NCLTs have no equity jurisdiction under IBC: Supreme Court
NCLT

NCLTs have no equity jurisdiction under IBC: Supreme Court

Despite the clear mandate on the scope of enquiry by an NCLT, various stakeholders continue to challenge resolution plans on commercial aspects

In the recent case of Pratap Technocrats (P) Ltd & Ors v. Monitoring Committee of Reliance Infratel Ltd and Anr (RIL/corporate debtor), the Supreme Court refused to interfere with an approved resolution plan submitted by Reliance Digital Platform and Project Services Limited (RDPPSL/resolution applicant).

The issues raised before the Court by the petitioners were that they had not been given fair and equitable treatment under the resolution plan as required by the provisions of the Insolvency and Bankruptcy Code, 2016.

After comparing the Code with insolvency statutes of other jurisdictions, the Court opined that the Code does not provide room for a National Company Law Tribunal (NCLT) to exercise its own discretion in matters pertaining to fairness and equity. This is in line with the established jurisprudence that the commercial wisdom of the Committee of Creditors (CoC) reigns supreme.

Below are the facts of the case:

  • Corporate Insolvency Resolution Process (CIRP) commenced against RIL on May 15, 2018, post which a CoC was constituted and a resolution professional (RP) appointed. The resolution plan submitted by RDPPSL was found to be most commercially viable by the CoC and was approved with a vote share of 100%, and accordingly an application seeking approval of resolution plan was moved by the CoC before the NCLT, Mumbai.

  • Doha Bank, which was one of the financial creditors of RIL, instituted proceedings challenging the decision of the RP to recognize certain indirect lenders of RIL as financial creditors.

  • While approving the resolution plan, the NCLT noted that the pendency of the Doha Bank proceedings would not stand in the way of approval of the resolution plan, particularly since it had been unanimously approved by the CoC, including the creditors whose status as financial creditors was under challenge in the Doha Bank proceedings. The NCLT, however, clarified that the distribution to these creditors would be basis the final orders passed in the Doha Bank proceedings.

  • Some of the OCs, after the approval order, directly approached the National Company Law Appellate Tribunal (NCLAT) challenging the resolution plan on the basis that the plan provided for unequal recovery for OCs and financial creditors. The appeal was dismissed by NCLAT. An appeal was then filed by the OCs before the Supreme Court against the order of NCLAT.

  • In the meantime, by way of an order of the NCLT in the Doha Bank proceedings, certain entities which were recognized as financial creditors in the resolution plan were de-recognized as financial creditors. OCs argued before the Court that pursuant to the NCLT order, the recovery percentage of financial creditors increased to about 91% as against OC recovery of 19%, which amounted to unfair treatment.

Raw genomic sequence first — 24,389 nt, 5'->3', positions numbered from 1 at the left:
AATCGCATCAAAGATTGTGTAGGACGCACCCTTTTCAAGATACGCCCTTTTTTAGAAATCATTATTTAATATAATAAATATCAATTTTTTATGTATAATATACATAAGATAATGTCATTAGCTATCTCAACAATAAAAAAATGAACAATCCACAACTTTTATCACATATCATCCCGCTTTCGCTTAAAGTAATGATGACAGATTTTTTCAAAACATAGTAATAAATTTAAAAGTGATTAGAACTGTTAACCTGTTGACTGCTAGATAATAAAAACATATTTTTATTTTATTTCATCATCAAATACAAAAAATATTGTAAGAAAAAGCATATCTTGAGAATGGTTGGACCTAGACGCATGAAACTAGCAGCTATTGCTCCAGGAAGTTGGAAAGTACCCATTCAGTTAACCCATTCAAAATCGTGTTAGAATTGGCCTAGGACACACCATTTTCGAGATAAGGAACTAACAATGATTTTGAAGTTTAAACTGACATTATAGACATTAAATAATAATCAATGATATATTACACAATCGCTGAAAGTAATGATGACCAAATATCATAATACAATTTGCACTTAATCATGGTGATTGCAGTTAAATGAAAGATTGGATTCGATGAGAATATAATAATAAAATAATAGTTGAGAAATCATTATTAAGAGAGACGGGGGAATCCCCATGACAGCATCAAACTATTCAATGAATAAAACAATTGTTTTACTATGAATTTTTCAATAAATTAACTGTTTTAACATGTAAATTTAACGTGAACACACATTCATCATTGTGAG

Accordingly, the issues before the Court were:

a. Whether inclusion or exclusion of a financial creditor in the CoC would impact an already approved resolution plan?

b. Can the NCLT or NCLAT test a resolution plan on the parameters of equity and fairness?

Key takeaways

1. Exclusion of certain financial creditors from the CoC after approval of a resolution plan unanimously would have no bearing on such approval as only distribution inter-se financial creditors would be affected and not the voting percentage.

2. Taking a strict interpretation of the provisions of the Code, the Court followed well-established principle that the scope of examination by NCLT while approving a resolution plan is limited to whether the requirements under the Code have been fulfilled.

3. NCLT derives its powers from the Code and is bound within its four-corners and cannot transgress those boundaries under the pretext of equity.

4. Comparing the Code with insolvency regimes in US and UK, the Court drew a comparison and noted that US and UK laws specifically permit inquiries into issues of equity and fairness regarding treatment of creditors. On the other hand, the Code permits differential treatment between different classes of creditors, which cannot be gone into by an NCLT on the grounds of equity.

Conclusion

While the Code began with substantial impetus, processes under the Code have since been marred with litigation and challenges based on discrimination under resolution plans. The Supreme Court by way of this decision reiterated that the commercial wisdom of the CoC is not justiciable.

The Court has taken a practical view on the impact of exclusion of creditors in an unanimously approved resolution plan, and at the same time has recognised that the situation may be different when a new financial creditor is introduced in the CoC. However, the impact of inclusion of a financial creditor subsequent to approval of a resolution plan still remains unanswered, which is an issue arising in multiple matters under the Code.

Despite the clear mandate on the scope of enquiry by an NCLT, various stakeholders continue to challenge resolution plans on commercial aspects including issues like treatment of creditors, payout to stakeholders, and valuations on the pretext of value maximisation and equity. Taking a cue from the decision of the Court, there may be a need to take a re-look at the Code to introduce specific grounds of challenge as are available in other insolvency regimes so as to achieve the objectives under the Code, including time bound resolution.

Prateek Kumar is a Partner, Raveena Rai is a Principal Associate and Smriti Nair is an Associate at Khaitan & Co.

Disclaimer: The views and opinions expressed in this article are those of the authors' and do not necessarily reflect the views of Bar & Bench.

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